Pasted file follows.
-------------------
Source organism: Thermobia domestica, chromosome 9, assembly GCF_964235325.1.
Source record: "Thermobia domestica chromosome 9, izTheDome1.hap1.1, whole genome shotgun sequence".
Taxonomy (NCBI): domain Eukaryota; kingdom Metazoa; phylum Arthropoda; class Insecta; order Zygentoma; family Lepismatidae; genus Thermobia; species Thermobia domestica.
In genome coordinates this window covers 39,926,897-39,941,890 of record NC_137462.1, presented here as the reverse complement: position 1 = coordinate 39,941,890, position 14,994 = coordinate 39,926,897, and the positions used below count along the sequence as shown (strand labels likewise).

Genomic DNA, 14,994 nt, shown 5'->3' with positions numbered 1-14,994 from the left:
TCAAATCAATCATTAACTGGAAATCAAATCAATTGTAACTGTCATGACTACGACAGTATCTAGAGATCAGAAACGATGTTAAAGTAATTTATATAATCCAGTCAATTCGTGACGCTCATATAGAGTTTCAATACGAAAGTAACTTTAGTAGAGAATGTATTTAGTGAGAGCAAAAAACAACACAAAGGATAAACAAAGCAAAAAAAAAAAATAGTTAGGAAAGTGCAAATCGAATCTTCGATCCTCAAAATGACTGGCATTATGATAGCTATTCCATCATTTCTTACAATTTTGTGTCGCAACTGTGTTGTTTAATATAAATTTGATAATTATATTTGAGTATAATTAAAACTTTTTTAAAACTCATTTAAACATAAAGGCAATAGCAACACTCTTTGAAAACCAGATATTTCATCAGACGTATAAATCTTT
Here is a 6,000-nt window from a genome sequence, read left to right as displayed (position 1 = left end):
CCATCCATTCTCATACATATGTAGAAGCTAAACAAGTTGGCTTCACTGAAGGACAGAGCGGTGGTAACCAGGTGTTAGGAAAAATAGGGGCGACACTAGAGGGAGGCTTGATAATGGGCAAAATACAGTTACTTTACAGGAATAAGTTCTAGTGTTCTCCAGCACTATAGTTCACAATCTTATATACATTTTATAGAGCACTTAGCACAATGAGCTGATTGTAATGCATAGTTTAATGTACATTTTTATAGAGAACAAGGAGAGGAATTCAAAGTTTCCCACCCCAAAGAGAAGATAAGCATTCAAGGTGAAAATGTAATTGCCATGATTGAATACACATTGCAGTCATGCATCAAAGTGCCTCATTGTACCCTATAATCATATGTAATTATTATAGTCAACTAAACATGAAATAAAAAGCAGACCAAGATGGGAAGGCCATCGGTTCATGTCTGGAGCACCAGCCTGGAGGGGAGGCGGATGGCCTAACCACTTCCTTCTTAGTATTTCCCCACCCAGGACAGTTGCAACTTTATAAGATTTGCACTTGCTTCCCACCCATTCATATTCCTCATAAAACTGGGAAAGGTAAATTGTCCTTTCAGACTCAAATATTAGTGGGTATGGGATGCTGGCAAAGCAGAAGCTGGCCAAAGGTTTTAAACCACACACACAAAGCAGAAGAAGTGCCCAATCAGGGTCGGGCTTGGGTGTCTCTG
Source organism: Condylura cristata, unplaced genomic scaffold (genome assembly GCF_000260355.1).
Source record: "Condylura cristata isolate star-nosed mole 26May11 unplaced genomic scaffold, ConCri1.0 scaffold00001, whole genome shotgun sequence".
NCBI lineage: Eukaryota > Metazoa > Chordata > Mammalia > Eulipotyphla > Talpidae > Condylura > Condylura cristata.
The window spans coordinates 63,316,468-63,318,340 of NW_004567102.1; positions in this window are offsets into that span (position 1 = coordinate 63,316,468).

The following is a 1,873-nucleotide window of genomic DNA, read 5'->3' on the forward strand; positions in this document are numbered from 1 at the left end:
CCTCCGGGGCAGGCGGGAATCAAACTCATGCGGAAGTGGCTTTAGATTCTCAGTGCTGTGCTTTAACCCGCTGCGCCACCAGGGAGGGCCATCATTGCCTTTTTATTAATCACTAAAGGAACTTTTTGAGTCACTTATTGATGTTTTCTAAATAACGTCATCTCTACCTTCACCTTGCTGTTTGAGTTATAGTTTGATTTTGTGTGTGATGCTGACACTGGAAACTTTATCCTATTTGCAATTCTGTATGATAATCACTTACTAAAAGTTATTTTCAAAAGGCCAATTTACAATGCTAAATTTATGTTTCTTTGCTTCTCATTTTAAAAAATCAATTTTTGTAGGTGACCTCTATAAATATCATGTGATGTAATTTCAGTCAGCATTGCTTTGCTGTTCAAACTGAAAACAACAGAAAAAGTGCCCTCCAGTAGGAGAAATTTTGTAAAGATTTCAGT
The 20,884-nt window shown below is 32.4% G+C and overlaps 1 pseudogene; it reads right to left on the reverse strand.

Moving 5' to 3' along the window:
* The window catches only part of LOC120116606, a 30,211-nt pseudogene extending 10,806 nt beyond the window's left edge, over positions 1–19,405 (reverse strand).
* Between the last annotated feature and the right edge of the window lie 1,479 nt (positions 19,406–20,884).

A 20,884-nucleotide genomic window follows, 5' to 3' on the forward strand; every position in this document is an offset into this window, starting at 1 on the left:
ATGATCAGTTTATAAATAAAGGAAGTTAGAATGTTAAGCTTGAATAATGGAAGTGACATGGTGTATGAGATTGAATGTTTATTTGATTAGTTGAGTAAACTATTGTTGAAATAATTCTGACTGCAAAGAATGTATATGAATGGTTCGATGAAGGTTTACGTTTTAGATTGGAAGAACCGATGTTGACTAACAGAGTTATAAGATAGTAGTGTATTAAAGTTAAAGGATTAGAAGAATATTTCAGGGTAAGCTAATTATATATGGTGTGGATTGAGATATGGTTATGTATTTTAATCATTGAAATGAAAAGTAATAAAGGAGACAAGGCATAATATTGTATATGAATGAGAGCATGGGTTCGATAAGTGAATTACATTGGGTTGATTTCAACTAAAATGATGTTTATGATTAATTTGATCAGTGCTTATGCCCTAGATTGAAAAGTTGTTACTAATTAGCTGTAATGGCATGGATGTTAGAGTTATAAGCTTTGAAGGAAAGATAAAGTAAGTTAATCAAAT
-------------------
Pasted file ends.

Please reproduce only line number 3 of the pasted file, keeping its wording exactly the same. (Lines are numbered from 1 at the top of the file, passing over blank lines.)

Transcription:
Taxonomy (NCBI): domain Eukaryota; kingdom Metazoa; phylum Arthropoda; class Insecta; order Zygentoma; family Lepismatidae; genus Thermobia; species Thermobia domestica.